Sun and temperature effects

Primary symptoms

High temperature: Senescence along the edges of lower leaves. Upper leaves show yellowing and bleaching due to photo-oxidation.
Low temperature: Early growth slow and leaves may turn purple. Symptoms disappear as the plant grows.
Frost damage: Uppermost exposed leaves dried off. Leaves Inside the canopy are protected from low temperatures and remain green.
Low radiation: Look for thin stems and tall, thin (etiolated) plants.

Confirm your findings below.


The maize crop can tolerate a wide range of temperatures (from 5 to 45°C), but very low or very high temperatures can have a negative effect on yield. Usually a farmer cannot do much to change the effect of temperature other than shift the planting date slightly or plant a better adapted or earlier maturing variety. Maize varieties do differ significantly in their temperature responses.

The crop is usually not damaged by high sunlight unless it is also under temperature or drought stress. The crop is often affected by low sunlight when extended periods of cloudy weather occur, especially if they coincide with flowering. Again, the farmer often cannot do much to change the amount of sunlight available to the crop, but it is important that you are able to recognize the symptoms associated with these problems so that you do not confuse them with other factors.

Is sun or temperature a problem?
Evidence: low temperatures.

  1. Look over the field between emergence and the V3 stage. Are the plants growing slowly, and do they have a purplish color? This symptom can indicate P deficiency, but it can also result from low temperatures even if P supply in the soil is adequate.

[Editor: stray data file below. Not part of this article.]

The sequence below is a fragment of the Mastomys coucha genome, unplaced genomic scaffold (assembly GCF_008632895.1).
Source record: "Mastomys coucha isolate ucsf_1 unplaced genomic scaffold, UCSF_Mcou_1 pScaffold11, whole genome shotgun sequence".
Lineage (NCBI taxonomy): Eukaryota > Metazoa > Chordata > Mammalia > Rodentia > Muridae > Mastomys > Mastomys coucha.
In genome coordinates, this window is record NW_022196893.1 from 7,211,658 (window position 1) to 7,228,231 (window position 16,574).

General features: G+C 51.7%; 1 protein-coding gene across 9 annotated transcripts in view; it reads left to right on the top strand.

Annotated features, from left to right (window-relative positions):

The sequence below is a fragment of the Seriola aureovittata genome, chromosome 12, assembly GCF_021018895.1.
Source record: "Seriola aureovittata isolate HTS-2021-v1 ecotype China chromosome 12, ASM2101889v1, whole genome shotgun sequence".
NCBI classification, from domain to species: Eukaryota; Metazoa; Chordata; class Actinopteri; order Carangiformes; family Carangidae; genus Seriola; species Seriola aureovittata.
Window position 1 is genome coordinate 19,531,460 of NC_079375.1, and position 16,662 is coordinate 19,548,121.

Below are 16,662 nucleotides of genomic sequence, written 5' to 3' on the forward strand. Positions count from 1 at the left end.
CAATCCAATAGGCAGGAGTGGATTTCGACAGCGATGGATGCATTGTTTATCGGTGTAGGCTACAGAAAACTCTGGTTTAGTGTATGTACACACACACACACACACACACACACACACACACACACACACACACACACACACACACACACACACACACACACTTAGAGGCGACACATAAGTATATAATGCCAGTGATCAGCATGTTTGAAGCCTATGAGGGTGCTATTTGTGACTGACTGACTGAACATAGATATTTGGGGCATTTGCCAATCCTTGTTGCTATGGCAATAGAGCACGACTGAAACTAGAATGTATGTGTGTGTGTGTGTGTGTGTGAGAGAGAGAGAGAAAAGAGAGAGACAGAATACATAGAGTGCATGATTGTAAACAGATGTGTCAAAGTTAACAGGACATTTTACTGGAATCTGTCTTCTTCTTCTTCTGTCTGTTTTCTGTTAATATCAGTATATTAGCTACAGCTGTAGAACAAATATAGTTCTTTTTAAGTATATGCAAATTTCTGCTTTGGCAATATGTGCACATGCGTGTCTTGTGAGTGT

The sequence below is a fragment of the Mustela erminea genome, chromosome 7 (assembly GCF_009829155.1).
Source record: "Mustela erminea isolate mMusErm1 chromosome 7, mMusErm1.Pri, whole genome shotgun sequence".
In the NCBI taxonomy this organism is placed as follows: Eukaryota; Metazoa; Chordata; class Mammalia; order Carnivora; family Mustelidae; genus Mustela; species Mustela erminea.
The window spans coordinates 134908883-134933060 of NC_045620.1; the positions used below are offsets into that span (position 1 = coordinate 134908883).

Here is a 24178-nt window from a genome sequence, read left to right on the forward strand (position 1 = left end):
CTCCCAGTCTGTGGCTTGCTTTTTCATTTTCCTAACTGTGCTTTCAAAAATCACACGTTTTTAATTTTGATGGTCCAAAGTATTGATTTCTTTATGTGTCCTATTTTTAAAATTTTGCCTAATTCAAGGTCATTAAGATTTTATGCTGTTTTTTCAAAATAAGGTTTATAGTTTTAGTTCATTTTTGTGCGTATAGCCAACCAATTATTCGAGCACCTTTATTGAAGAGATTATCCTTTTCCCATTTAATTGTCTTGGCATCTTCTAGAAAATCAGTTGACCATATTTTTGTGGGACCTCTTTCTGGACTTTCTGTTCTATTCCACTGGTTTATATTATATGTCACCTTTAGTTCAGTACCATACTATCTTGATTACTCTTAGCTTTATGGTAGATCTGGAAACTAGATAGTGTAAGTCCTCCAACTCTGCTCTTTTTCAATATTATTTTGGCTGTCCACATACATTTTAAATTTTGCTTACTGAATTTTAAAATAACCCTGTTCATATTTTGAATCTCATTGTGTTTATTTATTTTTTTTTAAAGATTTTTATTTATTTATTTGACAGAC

2. Look for symptoms of frost damage.

Evidence: high temperatures.

  1. Is germination poor? If the soil temperature in the top 5 cm was above 40°C, seed sown at 5 cm or less may have been damaged. The seed is swollen with water, but will not germinate. Deeper planting may avoid this problem.

  2. Look for symptoms of photo-oxidation (yellowing or bleaching of the leaves), especially on those areas of the leaves which are at right angles to the sun's rays at midday.

  3. Look for sterile tassels, poor seed set, and/or firing of upper leaves. The leaves may be a pale green color due to the effects of high temperatures on chlorophyll formation.

Evidence: low radiation (sunlight).

NOTE: These symptoms can result from many other causes as well. You should check records on the hours of bright sunlight, look at rainfall records, and talk to farmers about the growing conditions during the season before concluding that low radiation was the cause of these symptoms.

  1. Look for thin stems and tall, thin (etiolated) plants.

  2. Look for a low number of ears/plant (below 0.9) and extensive lodging. This could result from low sunlight at flowering.

Evidence: high radiation (sunlight).

  1. Look for symptoms of photo-oxidation. Again, you would expect a problem only if photosynthesis was impaired by drought, micronutrient deficiencies, salinity, low night temperatures, or some other factor.